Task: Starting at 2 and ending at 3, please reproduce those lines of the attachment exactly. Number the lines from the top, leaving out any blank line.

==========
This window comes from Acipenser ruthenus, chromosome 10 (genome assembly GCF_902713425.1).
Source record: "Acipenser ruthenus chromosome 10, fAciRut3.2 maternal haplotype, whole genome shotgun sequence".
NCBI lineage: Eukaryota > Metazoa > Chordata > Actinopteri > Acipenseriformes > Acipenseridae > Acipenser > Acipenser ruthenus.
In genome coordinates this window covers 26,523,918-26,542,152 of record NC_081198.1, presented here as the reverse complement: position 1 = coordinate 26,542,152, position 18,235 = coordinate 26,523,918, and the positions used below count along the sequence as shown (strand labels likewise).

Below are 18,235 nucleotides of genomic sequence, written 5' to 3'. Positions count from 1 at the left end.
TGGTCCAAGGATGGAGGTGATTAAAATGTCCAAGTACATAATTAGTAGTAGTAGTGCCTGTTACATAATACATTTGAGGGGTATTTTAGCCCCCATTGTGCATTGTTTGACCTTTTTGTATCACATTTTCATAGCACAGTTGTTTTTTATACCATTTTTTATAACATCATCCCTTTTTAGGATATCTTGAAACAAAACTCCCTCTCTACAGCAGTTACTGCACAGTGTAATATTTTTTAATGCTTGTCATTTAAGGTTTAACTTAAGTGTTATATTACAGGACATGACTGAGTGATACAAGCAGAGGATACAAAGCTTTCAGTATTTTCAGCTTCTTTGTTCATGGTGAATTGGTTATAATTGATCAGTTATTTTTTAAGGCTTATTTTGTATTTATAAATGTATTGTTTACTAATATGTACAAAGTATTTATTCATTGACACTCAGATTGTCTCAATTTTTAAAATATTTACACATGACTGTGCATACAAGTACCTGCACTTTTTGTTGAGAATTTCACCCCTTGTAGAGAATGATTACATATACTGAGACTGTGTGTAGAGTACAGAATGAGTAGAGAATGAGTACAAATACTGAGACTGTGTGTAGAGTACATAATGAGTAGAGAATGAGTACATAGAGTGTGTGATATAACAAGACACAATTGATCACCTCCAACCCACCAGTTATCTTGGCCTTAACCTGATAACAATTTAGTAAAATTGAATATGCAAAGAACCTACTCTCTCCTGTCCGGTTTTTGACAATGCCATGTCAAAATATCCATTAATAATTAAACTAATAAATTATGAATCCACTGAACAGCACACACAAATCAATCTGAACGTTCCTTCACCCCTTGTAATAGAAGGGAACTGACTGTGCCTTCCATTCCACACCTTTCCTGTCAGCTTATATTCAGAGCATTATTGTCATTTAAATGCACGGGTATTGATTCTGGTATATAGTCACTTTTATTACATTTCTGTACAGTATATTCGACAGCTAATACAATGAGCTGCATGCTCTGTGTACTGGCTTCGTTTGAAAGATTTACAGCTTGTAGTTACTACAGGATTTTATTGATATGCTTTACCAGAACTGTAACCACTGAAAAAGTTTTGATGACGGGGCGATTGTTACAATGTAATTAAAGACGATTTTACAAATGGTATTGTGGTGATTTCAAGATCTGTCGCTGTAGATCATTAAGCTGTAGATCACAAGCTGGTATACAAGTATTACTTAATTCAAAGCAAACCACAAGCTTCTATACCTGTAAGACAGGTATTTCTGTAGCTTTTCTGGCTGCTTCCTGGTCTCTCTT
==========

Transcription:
Source record: "Acipenser ruthenus chromosome 10, fAciRut3.2 maternal haplotype, whole genome shotgun sequence".
NCBI lineage: Eukaryota > Metazoa > Chordata > Actinopteri > Acipenseriformes > Acipenseridae > Acipenser > Acipenser ruthenus.